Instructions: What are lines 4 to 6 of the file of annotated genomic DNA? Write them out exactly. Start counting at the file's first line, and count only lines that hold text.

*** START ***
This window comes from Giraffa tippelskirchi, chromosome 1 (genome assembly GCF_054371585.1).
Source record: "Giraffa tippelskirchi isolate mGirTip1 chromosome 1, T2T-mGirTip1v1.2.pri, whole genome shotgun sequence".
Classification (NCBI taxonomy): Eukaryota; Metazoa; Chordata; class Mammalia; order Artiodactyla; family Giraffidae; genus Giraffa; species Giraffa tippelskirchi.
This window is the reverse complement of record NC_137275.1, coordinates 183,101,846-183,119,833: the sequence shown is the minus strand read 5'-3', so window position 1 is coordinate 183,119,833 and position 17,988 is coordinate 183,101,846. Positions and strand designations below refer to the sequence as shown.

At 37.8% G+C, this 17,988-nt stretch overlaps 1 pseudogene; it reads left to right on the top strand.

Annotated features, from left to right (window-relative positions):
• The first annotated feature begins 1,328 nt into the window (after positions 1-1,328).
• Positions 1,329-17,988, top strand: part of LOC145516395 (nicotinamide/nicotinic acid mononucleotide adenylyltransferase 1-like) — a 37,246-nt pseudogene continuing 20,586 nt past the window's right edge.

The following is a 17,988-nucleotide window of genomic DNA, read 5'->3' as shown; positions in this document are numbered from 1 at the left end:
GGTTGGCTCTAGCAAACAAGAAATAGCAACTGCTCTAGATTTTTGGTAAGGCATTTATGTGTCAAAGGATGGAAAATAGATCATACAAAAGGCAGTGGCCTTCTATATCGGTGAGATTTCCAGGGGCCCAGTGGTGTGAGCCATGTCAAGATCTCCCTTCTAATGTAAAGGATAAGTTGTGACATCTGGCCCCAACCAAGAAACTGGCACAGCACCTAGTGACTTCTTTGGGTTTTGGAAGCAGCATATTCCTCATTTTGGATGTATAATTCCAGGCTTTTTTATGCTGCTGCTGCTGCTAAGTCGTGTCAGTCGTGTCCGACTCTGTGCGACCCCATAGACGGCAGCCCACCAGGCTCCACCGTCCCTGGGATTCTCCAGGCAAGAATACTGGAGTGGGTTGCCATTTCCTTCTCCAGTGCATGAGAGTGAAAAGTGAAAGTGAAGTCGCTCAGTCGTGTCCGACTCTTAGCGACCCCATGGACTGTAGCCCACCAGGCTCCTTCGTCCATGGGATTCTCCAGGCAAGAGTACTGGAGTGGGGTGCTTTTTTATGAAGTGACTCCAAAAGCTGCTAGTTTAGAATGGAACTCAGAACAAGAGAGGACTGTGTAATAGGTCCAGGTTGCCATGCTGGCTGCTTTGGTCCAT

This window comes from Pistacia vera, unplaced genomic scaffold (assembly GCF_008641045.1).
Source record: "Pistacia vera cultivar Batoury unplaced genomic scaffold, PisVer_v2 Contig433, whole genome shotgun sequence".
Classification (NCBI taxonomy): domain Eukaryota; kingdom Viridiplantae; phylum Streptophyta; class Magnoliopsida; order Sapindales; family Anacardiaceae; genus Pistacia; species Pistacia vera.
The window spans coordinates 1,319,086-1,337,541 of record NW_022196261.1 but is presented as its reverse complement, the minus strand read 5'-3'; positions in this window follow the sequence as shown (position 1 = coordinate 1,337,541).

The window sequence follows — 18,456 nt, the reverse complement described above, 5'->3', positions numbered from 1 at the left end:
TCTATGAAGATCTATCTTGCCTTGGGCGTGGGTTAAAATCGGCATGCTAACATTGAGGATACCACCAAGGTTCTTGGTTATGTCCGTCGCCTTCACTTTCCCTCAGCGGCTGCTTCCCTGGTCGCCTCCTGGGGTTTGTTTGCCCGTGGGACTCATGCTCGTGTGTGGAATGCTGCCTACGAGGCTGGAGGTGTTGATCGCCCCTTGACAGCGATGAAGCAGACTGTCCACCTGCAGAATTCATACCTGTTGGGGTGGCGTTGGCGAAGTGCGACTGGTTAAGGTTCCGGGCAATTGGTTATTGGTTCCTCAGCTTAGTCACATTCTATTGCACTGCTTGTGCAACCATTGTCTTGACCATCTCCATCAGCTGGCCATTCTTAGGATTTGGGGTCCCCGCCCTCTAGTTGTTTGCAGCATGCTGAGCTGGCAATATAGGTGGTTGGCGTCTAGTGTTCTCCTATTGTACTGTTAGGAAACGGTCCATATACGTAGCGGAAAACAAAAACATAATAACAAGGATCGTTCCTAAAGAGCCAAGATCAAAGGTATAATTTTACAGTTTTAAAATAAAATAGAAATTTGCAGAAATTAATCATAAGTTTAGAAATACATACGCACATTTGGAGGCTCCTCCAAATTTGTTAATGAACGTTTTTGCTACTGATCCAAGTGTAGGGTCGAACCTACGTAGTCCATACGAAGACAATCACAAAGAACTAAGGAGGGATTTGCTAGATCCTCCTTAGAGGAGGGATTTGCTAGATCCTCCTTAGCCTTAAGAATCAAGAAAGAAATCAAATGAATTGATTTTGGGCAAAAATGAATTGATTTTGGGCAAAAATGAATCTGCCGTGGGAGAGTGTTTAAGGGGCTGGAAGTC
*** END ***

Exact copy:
This window is the reverse complement of record NC_137275.1, coordinates 183,101,846-183,119,833: the sequence shown is the minus strand read 5'-3', so window position 1 is coordinate 183,119,833 and position 17,988 is coordinate 183,101,846. Positions and strand designations below refer to the sequence as shown.

At 37.8% G+C, this 17,988-nt stretch overlaps 1 pseudogene; it reads left to right on the top strand.

Annotated features, from left to right (window-relative positions):